According to developmental psychologist Erik Erikson, Identity crisis, also known as identity crisis, is a state in which we do not fully understand ourselves – strengths, weaknesses, character… People can experience an identity crisis at any stage in life. However, this state is most common from puberty until entering adulthood at the age of 20 or 30. This is the age of transition between children and adults, when each individual experiences continuous changes in body, hormones, emotions and cognitive abilities. Each individual will have the first time in their life reflecting on their career, their role in society, and sometimes their gender identity.

He theorized that there are eight stages of psychological development in life. The “personal identity crisis” is stage 5, usually seen between the ages of 12 and 18. Erikson also shared on Psychology Today, there are many benefits to discovering personal identity during the teen years. Only when you seriously think about your inner conflicts and find ways to resolve them, will your path as an adult be the one you choose for yourself, instead of relying on other people’s standards and orientations. .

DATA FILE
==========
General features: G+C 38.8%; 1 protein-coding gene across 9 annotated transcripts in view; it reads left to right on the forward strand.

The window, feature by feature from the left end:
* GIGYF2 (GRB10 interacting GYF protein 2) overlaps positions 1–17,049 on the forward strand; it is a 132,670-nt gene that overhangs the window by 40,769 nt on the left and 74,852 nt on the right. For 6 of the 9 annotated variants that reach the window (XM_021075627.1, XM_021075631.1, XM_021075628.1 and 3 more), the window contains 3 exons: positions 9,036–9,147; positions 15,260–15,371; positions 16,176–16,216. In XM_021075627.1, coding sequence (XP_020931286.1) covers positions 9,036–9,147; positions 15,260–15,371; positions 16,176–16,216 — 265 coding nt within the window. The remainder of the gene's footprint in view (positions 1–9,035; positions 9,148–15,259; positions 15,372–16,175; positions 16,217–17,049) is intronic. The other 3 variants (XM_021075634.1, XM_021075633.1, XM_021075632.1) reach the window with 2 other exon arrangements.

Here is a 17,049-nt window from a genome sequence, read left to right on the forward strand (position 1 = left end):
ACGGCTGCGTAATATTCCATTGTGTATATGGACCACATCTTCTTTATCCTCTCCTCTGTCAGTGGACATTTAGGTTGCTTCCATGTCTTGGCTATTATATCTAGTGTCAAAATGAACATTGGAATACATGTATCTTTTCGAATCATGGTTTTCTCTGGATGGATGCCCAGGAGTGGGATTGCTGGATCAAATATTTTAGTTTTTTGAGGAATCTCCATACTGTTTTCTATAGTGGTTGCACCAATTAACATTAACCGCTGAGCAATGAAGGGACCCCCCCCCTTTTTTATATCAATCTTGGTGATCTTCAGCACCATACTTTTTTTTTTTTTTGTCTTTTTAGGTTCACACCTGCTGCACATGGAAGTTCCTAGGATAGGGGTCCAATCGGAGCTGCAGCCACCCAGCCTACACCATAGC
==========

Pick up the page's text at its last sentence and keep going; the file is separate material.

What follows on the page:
After a long time studying and working abroad, Thao Nguyen affirmed that the crisis of personal identity is an indispensable stage of the growing up process. With Thao Nguyen, from the traditional Vietnamese environment, to the open environment like in Europe, she has many new discoveries about herself, especially about sexual orientation. “If before in Vietnam, I always thought that I had only one of two choices: male or female, and I had to follow the image of modesty, wearing skirts, and wearing high heels. while studying abroad, I realized that my style of dress doesn’t have to conform to ‘social norms’ for one gender, and at the same time, I actively learn more about different sexual orientations and find consensus I feel the most about being bisexual,” shared Thao Nguyen.

She said that at first it was very difficult to accept her new identity, even deny herself… However, after a long period of crisis, letting herself “get lost”, Nguyen seriously thought about the problems. conflict inside, find a way to solve and gradually accept the real person.